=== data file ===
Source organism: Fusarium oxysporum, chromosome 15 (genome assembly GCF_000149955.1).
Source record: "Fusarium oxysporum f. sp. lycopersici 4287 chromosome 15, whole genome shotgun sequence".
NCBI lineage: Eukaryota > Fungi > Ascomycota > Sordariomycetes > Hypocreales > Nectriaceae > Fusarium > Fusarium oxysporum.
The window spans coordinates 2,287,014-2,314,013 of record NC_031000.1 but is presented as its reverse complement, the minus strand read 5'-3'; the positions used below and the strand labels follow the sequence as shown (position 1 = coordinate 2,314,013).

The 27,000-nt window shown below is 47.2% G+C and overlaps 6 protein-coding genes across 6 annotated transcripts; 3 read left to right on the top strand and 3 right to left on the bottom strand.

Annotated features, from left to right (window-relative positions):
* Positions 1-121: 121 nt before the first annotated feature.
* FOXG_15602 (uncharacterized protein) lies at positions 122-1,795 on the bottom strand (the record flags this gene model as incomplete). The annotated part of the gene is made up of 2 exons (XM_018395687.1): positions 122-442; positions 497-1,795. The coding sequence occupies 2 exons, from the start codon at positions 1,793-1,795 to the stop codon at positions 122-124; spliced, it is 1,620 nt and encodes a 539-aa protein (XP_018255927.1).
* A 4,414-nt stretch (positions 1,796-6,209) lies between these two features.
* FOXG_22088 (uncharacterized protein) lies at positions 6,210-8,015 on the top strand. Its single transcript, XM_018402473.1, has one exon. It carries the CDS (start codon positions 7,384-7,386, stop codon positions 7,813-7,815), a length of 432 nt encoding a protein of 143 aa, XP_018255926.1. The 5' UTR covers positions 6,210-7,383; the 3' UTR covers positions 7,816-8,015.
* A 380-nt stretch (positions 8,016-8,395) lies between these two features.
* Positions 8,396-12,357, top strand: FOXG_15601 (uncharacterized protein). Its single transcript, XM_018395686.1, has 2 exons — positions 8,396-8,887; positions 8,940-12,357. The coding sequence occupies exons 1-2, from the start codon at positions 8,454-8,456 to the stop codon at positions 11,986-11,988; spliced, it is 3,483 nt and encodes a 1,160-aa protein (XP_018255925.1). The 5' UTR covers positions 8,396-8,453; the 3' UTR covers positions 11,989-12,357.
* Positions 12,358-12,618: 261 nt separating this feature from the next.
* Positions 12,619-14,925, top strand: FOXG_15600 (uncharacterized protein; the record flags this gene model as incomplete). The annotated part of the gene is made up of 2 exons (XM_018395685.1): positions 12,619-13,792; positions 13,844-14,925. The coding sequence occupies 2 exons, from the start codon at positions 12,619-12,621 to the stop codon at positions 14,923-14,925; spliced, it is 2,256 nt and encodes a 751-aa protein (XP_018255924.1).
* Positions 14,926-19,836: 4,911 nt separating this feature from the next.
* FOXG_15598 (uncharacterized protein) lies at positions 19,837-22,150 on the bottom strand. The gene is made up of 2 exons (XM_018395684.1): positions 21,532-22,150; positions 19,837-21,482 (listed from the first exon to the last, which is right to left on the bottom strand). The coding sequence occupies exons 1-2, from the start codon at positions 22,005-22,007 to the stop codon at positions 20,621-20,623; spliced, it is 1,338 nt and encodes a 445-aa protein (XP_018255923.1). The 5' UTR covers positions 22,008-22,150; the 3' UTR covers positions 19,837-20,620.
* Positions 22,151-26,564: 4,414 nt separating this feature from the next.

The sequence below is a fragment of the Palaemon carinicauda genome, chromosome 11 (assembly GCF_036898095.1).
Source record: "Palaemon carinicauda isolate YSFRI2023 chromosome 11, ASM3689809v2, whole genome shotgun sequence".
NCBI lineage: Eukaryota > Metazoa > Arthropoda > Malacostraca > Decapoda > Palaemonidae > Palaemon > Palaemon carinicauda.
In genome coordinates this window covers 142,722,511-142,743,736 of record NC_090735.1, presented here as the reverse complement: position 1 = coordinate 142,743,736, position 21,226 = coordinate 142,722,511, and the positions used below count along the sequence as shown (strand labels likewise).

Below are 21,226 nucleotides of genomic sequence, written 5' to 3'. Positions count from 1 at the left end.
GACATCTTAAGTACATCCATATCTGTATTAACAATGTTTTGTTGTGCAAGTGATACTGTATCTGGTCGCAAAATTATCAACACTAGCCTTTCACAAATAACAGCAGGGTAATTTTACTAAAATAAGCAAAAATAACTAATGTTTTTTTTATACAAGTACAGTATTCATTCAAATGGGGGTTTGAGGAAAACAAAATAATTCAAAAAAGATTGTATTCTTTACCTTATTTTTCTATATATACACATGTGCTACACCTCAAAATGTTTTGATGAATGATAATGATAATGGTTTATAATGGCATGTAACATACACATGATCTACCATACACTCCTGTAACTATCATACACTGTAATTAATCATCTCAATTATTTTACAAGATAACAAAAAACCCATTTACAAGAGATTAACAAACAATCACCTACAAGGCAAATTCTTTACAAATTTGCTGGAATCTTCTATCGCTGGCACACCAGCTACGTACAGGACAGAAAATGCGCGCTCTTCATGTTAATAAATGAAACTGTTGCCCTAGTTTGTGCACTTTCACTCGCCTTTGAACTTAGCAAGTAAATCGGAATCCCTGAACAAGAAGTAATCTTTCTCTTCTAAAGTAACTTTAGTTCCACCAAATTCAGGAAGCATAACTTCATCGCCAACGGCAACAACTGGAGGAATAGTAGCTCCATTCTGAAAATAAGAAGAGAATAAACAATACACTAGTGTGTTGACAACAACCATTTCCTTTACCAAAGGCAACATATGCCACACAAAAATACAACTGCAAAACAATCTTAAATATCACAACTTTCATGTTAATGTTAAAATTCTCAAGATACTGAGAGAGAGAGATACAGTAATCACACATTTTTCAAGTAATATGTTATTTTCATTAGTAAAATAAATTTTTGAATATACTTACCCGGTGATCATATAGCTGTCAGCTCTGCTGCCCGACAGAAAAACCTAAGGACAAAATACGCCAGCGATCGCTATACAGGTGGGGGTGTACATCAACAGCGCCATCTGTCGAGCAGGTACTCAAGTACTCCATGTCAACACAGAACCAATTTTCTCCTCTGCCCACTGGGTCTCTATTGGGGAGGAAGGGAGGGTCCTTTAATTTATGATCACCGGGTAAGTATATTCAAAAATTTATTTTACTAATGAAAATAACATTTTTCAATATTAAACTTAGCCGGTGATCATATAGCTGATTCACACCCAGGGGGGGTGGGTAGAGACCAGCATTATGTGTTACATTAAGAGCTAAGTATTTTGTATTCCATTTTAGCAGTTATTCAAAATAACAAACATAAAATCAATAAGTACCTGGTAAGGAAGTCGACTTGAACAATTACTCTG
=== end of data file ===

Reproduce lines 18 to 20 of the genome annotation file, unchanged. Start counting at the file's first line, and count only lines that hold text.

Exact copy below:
The sequence below is a fragment of the Palaemon carinicauda genome, chromosome 11 (assembly GCF_036898095.1).
Source record: "Palaemon carinicauda isolate YSFRI2023 chromosome 11, ASM3689809v2, whole genome shotgun sequence".
NCBI lineage: Eukaryota > Metazoa > Arthropoda > Malacostraca > Decapoda > Palaemonidae > Palaemon > Palaemon carinicauda.